or trade agreements. The available
market is thoroughly studied and
known, and when a gult is threatened,
the manufacturers curtail production
by laying off employees or only working part time, and the price is still
kept up.
On the other hand, the fanner Is
obliged to produce up to the limit of
the capacity of his land,—he has no
•ontrol over his market, and when
crops nre good, supply exceeds the
effective demand, which has the price
behind it, and the price drops to the
lowest point.
At present in the Okanagan valley,
it is below the cost of production. You
can produce apples which cost 80c a
box, and sell them for 50c for a time,
but that spells eventual bankruptcy.
You may manage to exist, but taxes
and water rates remain unpaid, and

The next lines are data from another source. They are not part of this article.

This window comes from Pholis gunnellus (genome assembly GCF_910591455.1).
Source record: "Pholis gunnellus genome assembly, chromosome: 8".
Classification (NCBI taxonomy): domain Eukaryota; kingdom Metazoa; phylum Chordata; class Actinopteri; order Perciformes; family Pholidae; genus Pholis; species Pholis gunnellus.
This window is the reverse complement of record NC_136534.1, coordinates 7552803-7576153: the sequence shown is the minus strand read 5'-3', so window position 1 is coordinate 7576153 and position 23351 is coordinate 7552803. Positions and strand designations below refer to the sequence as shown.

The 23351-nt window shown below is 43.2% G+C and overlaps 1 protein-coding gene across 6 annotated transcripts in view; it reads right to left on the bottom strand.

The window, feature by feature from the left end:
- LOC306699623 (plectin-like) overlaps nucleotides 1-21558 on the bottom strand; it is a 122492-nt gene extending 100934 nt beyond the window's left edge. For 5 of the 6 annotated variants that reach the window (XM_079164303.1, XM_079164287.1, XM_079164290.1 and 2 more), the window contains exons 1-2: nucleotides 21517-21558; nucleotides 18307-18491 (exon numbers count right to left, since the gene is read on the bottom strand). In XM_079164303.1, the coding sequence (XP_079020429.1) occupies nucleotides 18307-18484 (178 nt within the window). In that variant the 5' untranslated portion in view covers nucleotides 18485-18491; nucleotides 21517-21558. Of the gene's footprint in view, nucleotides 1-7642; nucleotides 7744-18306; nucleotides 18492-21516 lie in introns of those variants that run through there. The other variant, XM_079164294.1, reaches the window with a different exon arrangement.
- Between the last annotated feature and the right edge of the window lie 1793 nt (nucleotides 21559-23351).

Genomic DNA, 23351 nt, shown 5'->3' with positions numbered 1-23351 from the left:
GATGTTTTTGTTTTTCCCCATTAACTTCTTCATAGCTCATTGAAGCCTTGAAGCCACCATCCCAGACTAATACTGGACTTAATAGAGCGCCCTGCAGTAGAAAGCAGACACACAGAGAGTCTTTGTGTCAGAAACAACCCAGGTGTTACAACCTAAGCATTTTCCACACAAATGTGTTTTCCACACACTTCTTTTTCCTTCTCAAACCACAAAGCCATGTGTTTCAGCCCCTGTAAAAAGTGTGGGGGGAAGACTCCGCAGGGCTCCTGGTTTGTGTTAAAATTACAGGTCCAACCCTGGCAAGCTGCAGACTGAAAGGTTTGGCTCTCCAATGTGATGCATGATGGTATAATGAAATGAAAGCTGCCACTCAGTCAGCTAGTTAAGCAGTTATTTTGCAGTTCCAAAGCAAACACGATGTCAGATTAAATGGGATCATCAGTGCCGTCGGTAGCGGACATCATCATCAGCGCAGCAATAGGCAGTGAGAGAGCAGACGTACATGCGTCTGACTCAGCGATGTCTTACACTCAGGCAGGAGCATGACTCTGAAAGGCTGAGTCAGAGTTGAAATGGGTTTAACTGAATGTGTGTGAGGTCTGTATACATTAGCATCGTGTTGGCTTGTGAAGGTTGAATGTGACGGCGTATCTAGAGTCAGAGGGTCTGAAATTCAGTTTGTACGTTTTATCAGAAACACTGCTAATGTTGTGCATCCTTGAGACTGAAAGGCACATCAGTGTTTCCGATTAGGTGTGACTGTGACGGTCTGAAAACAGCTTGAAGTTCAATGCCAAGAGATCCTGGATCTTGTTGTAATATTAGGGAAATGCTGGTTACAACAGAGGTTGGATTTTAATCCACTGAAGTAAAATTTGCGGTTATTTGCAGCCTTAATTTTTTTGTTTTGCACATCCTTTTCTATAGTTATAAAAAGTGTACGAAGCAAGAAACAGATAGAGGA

that is why orchards are being abandoned and fruit growers leaving for
other parts.
That same process of curtailing
production by bankrupting the farmer
is going on all over the North American continent, and It must be rather
painful for the farmer. The writer
has just received a letter from a relative who is visiting in Louisiana, he
says that she attended a farmers'
meeting there, and apart from the
ftcm tht they tht they spoke broken
English, and chewed a good deal of
tobacco, It waB just like being at home
in the Okanagan valley. The whole
talk was of low pricos and crooked
sales managers, and we suppose that
instead of apples the main topic would
be sugar cane or rice.
At the present time, a drive Is on to
sign up .80 per cent, of the tonnage
here, and If this ls not secured, the
co-op. threatens to disband and let
the industry smash, the independents